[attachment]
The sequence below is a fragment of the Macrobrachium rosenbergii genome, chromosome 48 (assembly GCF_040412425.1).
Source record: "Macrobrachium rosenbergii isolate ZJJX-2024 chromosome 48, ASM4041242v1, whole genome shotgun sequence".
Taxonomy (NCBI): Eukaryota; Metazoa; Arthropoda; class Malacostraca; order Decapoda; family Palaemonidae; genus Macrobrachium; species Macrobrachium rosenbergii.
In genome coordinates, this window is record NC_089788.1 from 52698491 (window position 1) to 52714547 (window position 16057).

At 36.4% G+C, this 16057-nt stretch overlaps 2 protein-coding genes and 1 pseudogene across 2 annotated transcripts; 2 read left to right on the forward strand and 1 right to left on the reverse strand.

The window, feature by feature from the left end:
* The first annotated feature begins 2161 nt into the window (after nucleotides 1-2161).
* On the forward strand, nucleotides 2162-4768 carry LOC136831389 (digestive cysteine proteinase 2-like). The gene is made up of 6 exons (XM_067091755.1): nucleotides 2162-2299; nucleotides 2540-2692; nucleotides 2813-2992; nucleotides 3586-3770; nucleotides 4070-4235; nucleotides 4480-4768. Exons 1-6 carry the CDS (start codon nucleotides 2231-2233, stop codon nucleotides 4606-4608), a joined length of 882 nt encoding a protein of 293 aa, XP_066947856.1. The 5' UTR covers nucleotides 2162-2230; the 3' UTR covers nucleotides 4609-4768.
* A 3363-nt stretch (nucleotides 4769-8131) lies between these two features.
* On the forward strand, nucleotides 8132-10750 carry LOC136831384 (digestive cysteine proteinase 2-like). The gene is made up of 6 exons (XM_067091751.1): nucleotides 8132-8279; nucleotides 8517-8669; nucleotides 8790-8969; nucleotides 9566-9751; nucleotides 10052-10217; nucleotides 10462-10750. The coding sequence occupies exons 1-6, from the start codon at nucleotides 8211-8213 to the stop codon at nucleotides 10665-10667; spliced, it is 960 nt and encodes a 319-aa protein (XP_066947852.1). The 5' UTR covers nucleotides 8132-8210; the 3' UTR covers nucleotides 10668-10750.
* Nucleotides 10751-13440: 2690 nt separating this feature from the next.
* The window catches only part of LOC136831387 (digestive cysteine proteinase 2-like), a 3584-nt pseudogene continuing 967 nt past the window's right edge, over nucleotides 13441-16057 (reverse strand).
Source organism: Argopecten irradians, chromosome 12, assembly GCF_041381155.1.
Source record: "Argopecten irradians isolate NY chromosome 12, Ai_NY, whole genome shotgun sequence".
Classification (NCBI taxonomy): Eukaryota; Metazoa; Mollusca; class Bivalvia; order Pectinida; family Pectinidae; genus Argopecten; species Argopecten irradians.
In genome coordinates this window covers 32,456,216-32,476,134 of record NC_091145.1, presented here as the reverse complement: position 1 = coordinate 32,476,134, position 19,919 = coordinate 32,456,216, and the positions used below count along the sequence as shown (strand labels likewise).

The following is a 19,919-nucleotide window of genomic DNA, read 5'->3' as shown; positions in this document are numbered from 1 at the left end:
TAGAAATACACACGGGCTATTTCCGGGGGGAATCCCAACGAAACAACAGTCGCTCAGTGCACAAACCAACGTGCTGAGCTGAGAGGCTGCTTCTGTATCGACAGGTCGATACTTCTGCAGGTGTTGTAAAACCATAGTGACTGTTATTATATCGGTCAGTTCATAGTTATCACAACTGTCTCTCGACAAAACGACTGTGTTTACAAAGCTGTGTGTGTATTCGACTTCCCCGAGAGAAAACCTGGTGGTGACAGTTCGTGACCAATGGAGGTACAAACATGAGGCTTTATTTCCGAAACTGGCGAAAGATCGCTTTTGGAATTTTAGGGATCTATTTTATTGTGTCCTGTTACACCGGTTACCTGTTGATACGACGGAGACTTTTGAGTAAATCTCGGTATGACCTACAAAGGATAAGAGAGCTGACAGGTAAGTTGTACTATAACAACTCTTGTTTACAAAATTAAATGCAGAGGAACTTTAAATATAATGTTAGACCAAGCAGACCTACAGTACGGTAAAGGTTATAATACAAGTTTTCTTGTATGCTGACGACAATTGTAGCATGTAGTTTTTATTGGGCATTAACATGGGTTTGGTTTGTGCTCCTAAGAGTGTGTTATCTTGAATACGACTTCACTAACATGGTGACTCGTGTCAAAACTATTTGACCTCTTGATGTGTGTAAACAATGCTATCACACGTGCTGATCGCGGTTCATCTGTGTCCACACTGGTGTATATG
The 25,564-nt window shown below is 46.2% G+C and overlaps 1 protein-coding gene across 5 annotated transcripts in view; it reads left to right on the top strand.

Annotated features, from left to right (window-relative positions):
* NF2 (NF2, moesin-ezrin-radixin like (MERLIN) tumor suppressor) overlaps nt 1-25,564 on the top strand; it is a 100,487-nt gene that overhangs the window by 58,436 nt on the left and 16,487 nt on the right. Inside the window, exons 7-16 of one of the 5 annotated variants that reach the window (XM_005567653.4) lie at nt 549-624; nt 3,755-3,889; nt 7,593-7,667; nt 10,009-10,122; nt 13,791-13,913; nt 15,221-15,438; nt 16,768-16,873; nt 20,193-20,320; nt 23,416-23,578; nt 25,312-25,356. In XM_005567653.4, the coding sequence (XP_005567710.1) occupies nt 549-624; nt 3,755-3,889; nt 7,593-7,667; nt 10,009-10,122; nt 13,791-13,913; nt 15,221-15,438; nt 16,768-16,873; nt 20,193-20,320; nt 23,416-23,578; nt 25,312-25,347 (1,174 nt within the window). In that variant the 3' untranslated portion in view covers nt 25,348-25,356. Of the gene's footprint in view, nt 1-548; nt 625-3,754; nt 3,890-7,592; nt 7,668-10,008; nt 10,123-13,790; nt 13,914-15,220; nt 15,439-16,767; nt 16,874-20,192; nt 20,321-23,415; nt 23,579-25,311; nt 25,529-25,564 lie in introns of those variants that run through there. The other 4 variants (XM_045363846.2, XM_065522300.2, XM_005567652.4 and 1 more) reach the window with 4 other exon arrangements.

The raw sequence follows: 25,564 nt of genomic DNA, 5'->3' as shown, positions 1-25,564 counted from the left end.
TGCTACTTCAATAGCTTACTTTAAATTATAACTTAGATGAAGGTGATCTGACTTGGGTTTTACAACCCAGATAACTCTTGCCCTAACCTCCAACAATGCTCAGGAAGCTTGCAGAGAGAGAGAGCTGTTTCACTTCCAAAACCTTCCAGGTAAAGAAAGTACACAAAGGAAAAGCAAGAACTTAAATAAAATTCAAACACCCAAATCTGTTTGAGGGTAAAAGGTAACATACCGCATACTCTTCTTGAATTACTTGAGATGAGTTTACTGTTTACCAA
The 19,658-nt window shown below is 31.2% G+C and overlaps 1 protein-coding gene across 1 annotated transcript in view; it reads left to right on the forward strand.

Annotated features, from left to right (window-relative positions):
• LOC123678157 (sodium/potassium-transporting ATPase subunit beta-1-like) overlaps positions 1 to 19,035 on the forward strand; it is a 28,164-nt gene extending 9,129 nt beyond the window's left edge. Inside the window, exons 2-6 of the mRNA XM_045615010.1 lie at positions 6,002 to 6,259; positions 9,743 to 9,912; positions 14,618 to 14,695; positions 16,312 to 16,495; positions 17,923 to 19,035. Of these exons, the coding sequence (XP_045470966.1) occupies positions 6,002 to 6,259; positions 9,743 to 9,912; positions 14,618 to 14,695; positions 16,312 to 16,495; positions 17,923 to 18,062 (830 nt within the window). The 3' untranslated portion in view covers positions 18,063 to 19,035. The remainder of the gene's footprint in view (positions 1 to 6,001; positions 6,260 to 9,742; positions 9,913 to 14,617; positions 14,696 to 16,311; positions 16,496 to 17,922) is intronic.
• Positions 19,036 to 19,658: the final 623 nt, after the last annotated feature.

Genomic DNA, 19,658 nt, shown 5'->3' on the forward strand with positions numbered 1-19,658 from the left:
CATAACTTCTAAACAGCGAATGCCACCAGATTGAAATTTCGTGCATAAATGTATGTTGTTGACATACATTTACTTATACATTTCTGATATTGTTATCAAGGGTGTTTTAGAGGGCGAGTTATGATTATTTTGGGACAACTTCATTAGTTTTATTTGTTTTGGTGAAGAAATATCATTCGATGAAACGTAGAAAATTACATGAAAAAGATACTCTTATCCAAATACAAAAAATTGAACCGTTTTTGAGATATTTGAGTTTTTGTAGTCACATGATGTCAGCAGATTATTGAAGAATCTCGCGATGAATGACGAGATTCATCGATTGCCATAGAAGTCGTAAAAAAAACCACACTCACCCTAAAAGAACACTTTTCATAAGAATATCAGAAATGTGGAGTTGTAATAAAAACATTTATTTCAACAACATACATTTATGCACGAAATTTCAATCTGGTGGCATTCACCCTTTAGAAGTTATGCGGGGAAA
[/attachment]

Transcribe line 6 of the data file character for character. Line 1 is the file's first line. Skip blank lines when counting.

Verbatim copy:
The window, feature by feature from the left end: